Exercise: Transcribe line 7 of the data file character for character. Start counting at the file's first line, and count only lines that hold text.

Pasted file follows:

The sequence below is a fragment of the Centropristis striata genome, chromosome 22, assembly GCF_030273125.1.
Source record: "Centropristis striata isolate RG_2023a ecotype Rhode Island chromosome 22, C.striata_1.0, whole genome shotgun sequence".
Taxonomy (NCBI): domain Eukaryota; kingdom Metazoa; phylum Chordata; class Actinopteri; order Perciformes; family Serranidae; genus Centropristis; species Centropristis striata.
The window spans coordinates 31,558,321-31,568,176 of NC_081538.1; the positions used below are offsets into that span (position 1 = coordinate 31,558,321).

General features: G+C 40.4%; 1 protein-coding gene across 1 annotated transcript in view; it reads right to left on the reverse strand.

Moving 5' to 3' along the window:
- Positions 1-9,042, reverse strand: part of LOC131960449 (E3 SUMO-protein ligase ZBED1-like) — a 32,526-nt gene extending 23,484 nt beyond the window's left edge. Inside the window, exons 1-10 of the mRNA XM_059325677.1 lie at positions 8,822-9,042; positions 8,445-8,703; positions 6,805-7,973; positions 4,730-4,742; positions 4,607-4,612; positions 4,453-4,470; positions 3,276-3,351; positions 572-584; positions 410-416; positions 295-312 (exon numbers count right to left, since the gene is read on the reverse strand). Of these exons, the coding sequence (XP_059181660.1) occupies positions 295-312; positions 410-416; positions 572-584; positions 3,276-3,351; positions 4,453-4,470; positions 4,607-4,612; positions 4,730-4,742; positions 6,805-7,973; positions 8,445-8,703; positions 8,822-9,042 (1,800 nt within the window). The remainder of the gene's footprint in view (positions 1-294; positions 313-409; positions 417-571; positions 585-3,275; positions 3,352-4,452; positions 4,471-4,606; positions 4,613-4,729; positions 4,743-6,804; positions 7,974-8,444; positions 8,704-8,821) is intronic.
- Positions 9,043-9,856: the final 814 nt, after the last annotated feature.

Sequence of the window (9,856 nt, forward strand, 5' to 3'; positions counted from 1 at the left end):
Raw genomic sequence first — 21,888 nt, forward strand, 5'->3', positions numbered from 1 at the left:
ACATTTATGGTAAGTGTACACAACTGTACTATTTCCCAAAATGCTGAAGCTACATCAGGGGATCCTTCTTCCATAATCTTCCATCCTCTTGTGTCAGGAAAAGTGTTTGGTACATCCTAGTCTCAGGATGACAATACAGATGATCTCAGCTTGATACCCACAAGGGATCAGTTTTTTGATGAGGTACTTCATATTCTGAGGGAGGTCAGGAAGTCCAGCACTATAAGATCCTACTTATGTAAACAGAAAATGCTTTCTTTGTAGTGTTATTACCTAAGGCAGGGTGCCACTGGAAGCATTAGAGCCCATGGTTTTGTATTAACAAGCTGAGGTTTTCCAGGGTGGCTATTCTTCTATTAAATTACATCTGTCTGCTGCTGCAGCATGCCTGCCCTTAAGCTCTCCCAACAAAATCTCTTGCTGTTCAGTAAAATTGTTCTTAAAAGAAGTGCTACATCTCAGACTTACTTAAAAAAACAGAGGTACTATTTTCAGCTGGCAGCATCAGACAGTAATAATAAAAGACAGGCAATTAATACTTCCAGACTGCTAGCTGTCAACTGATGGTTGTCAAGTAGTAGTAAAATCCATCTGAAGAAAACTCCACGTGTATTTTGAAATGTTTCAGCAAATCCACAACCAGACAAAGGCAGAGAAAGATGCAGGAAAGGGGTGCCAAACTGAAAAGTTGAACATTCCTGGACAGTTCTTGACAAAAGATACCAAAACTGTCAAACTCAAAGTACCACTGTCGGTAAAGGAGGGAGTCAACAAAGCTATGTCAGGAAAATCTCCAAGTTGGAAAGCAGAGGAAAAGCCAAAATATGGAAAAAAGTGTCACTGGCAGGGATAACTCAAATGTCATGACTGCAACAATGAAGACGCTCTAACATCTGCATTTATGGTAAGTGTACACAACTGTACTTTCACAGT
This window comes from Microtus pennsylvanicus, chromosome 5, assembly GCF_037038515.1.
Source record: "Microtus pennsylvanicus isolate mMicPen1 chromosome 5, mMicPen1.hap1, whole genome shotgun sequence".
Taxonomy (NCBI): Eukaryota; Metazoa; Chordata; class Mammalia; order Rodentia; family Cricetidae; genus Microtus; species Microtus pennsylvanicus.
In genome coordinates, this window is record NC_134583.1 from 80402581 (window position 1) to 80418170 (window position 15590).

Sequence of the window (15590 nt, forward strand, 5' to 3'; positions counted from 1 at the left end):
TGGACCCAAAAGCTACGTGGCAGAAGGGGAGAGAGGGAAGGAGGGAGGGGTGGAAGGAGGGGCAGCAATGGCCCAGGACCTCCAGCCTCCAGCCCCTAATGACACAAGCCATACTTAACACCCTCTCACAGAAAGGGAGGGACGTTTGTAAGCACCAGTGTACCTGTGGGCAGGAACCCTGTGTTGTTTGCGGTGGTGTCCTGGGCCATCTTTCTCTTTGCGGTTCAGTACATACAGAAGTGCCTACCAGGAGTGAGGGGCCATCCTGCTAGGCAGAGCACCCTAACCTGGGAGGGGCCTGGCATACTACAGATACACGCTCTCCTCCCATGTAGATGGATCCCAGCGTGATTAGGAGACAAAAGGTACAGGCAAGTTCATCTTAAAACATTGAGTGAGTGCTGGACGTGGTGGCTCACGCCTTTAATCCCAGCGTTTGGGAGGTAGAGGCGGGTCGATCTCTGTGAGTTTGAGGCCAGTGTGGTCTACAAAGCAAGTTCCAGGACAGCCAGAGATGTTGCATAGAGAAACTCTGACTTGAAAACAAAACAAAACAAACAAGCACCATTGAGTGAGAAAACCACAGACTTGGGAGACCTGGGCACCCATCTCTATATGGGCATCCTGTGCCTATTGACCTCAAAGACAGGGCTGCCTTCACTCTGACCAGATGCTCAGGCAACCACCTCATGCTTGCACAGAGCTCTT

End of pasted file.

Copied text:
- Positions 1-9,042, reverse strand: part of LOC131960449 (E3 SUMO-protein ligase ZBED1-like) — a 32,526-nt gene extending 23,484 nt beyond the window's left edge. Inside the window, exons 1-10 of the mRNA XM_059325677.1 lie at positions 8,822-9,042; positions 8,445-8,703; positions 6,805-7,973; positions 4,730-4,742; positions 4,607-4,612; positions 4,453-4,470; positions 3,276-3,351; positions 572-584; positions 410-416; positions 295-312 (exon numbers count right to left, since the gene is read on the reverse strand). Of these exons, the coding sequence (XP_059181660.1) occupies positions 295-312; positions 410-416; positions 572-584; positions 3,276-3,351; positions 4,453-4,470; positions 4,607-4,612; positions 4,730-4,742; positions 6,805-7,973; positions 8,445-8,703; positions 8,822-9,042 (1,800 nt within the window). The remainder of the gene's footprint in view (positions 1-294; positions 313-409; positions 417-571; positions 585-3,275; positions 3,352-4,452; positions 4,471-4,606; positions 4,613-4,729; positions 4,743-6,804; positions 7,974-8,444; positions 8,704-8,821) is intronic.